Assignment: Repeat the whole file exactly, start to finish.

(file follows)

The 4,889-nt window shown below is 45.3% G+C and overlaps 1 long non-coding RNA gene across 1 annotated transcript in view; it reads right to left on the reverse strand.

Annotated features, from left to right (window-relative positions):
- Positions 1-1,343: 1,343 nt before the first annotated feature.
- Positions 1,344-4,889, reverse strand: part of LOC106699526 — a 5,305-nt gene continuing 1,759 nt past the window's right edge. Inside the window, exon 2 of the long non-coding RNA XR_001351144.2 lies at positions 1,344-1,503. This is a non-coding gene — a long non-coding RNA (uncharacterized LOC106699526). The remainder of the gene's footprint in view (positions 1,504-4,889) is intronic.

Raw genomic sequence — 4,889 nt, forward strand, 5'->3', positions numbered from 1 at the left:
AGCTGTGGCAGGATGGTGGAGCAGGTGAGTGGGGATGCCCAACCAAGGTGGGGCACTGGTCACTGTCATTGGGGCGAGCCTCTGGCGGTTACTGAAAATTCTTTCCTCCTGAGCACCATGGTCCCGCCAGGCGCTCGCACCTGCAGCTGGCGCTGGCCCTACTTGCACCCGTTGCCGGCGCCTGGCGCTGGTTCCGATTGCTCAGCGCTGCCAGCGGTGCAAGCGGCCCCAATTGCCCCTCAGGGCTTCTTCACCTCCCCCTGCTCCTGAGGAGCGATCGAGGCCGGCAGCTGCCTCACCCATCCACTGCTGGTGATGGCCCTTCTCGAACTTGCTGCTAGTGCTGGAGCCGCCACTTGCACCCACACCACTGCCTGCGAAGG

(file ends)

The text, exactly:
The 4,889-nt window shown below is 45.3% G+C and overlaps 1 long non-coding RNA gene across 1 annotated transcript in view; it reads right to left on the reverse strand.

Annotated features, from left to right (window-relative positions):
- Positions 1-1,343: 1,343 nt before the first annotated feature.
- Positions 1,344-4,889, reverse strand: part of LOC106699526 — a 5,305-nt gene continuing 1,759 nt past the window's right edge. Inside the window, exon 2 of the long non-coding RNA XR_001351144.2 lies at positions 1,344-1,503. This is a non-coding gene — a long non-coding RNA (uncharacterized LOC106699526). The remainder of the gene's footprint in view (positions 1,504-4,889) is intronic.

Raw genomic sequence — 4,889 nt, forward strand, 5'->3', positions numbered from 1 at the left:
AGCTGTGGCAGGATGGTGGAGCAGGTGAGTGGGGATGCCCAACCAAGGTGGGGCACTGGTCACTGTCATTGGGGCGAGCCTCTGGCGGTTACTGAAAATTCTTTCCTCCTGAGCACCATGGTCCCGCCAGGCGCTCGCACCTGCAGCTGGCGCTGGCCCTACTTGCACCCGTTGCCGGCGCCTGGCGCTGGTTCCGATTGCTCAGCGCTGCCAGCGGTGCAAGCGGCCCCAATTGCCCCTCAGGGCTTCTTCACCTCCCCCTGCTCCTGAGGAGCGATCGAGGCCGGCAGCTGCCTCACCCATCCACTGCTGGTGATGGCCCTTCTCGAACTTGCTGCTAGTGCTGGAGCCGCCACTTGCACCCACACCACTGCCTGCGAAGG